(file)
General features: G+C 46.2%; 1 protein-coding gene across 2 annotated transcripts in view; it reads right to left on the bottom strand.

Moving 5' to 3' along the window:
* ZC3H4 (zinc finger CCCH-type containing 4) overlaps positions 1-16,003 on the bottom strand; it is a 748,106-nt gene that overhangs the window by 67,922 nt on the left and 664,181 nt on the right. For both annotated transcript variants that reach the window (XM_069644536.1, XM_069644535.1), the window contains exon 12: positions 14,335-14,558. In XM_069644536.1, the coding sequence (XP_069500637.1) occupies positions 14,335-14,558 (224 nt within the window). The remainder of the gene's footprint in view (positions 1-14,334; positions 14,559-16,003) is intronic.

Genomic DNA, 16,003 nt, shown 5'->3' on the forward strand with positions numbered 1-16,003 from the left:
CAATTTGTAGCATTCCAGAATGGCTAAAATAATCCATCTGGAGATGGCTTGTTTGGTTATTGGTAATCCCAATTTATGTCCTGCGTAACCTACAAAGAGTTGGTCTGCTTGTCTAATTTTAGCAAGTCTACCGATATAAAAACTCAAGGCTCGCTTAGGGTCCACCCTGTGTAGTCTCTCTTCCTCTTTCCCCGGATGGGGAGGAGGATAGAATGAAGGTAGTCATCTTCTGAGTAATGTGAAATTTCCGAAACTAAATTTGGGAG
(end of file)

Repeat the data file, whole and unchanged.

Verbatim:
General features: G+C 46.2%; 1 protein-coding gene across 2 annotated transcripts in view; it reads right to left on the bottom strand.

Moving 5' to 3' along the window:
* ZC3H4 (zinc finger CCCH-type containing 4) overlaps positions 1-16,003 on the bottom strand; it is a 748,106-nt gene that overhangs the window by 67,922 nt on the left and 664,181 nt on the right. For both annotated transcript variants that reach the window (XM_069644536.1, XM_069644535.1), the window contains exon 12: positions 14,335-14,558. In XM_069644536.1, the coding sequence (XP_069500637.1) occupies positions 14,335-14,558 (224 nt within the window). The remainder of the gene's footprint in view (positions 1-14,334; positions 14,559-16,003) is intronic.

Genomic DNA, 16,003 nt, shown 5'->3' on the forward strand with positions numbered 1-16,003 from the left:
CAATTTGTAGCATTCCAGAATGGCTAAAATAATCCATCTGGAGATGGCTTGTTTGGTTATTGGTAATCCCAATTTATGTCCTGCGTAACCTACAAAGAGTTGGTCTGCTTGTCTAATTTTAGCAAGTCTACCGATATAAAAACTCAAGGCTCGCTTAGGGTCCACCCTGTGTAGTCTCTCTTCCTCTTTCCCCGGATGGGGAGGAGGATAGAATGAAGGTAGTCATCTTCTGAGTAATGTGAAATTTCCGAAACTAAATTTGGGAG